In our quest to connect, learn, earn & grow we often have to throw ourselves into new situations. This can lead to us feeling anxious and worried about being the new person.
Hands up, does anyone really like to be the ‘newbie’? Nope, didn’t think so.
I’ve done it so many times now – new jobs, relocation to new areas, marrying into a family, joining parent & baby groups or even just starting a new exercise class – I have been the new girl a lot.
Over the years I’ve developed loads of techniques (well about 10, actually) that have helped me to feel more confident in these new situations.
So if you’re feeling nervous or worry is stopping you from going for some golden opportunities, I hope these tips will help you too!
How to feel more confident in new situations
Smiling is the most powerful tool in your ‘I’m new here’ arsenal. Smiling releases silent positive energy. There are numerous psychological and physical benefits available to us through smiling, not least that it helps us deal with stressful situations more effectively. Even if we’re faking a smile, we’ll reap the benefits.
I read somewhere recently – our energy speaks before we do – if we agree that smiling is positive energy, think of all the wonderful people and opportunities you open yourself up to with just one smile!
It’s been documented people who smile are seen as more likeable, attractive, intelligent, confident and trustworthy, so as you walk into that new situation, do so with a smile on your face.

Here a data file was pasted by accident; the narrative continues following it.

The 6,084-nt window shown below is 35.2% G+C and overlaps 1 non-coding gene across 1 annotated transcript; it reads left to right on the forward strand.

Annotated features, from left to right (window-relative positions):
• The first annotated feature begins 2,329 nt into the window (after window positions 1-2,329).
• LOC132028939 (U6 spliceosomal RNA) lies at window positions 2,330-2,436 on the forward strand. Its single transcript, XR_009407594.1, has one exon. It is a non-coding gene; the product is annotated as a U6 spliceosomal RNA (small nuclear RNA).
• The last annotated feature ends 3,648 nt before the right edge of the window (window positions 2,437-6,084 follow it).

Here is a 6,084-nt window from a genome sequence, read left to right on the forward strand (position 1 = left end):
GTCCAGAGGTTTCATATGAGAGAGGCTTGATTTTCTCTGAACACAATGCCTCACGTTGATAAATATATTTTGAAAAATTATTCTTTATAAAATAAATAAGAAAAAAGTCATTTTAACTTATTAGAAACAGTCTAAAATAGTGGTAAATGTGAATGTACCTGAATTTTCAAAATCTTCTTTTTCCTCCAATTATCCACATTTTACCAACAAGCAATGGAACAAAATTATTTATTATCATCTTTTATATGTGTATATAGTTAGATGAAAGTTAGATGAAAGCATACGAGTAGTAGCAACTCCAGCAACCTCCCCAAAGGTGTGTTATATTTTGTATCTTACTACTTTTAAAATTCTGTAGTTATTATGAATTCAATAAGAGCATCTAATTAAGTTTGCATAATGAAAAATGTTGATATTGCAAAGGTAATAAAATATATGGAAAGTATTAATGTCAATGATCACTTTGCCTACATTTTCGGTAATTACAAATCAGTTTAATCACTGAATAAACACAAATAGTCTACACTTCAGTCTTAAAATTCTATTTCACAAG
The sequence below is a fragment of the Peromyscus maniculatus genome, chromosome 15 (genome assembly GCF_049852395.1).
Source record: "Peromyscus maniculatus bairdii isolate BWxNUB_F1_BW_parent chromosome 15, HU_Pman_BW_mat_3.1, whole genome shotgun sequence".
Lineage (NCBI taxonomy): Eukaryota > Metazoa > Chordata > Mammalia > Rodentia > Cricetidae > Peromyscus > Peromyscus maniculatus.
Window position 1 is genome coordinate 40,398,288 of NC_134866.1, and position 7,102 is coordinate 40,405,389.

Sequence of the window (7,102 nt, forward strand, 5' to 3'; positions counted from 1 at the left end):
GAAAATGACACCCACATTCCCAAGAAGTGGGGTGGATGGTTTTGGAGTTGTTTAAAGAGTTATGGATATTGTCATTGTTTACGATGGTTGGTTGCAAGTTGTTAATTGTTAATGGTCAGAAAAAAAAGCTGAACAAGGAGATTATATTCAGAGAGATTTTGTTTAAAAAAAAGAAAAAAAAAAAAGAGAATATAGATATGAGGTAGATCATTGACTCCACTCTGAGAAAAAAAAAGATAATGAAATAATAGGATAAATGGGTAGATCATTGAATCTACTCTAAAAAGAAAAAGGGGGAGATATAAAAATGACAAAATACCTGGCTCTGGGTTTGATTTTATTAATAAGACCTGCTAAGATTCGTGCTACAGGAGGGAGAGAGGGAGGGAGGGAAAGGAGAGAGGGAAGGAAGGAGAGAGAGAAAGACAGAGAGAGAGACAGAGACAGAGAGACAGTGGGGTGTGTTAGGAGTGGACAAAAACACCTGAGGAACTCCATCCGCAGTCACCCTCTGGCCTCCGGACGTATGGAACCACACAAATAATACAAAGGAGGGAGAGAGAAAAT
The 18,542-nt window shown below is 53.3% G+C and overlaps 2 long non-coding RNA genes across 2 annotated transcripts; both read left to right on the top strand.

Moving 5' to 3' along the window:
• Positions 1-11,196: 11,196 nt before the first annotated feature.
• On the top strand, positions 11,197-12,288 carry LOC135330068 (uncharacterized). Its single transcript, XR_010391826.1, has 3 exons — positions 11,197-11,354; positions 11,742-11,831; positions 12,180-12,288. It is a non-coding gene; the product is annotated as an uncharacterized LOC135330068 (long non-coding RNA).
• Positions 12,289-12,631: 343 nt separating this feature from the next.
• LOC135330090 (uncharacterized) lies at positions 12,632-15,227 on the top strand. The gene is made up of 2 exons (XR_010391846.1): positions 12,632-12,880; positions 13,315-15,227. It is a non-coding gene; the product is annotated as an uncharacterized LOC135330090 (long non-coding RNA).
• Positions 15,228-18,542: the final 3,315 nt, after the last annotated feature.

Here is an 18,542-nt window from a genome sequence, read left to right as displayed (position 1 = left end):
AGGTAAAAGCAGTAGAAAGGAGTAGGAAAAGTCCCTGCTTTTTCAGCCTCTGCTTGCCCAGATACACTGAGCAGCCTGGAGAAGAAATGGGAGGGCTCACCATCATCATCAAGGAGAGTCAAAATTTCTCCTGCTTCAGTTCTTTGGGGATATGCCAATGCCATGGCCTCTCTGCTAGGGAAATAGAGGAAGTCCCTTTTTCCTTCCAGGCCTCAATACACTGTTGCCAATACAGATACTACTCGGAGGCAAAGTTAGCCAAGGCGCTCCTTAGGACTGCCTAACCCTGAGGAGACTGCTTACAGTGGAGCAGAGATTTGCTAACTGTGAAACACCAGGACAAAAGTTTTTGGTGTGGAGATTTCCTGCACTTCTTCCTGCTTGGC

02. You’ll only be this new once
OK a bit of mind-marketing granted, but I’ve always found it helpful to remind myself that I won’t be this new again. In the same respect, the anxiety will ease, the heart rate will calm and before you know it the unfamiliar will become familiar.
03. Be patient
Things take time. Bonds, skills, in-jokes – they all come but not necessarily the second you walk through the door. Just because you can’t master something on day one or be assigned a new BFF before you’ve even made a coffee, doesn’t mean you never will.
Set yourself positive but realistic expectations and have patience that the best is yet to come.
04. Come prepared
When possible I do as much fact finding as I can. It can be helpful to get any questions which are spiking your anxiety levels answered before you even arrive. So if you’re starting a new job, what’s the workwear expectation? What happens for lunch? Or if you’re joining a new parent & baby group, do you need to bring anything other than yourself, the baby and a changing bag?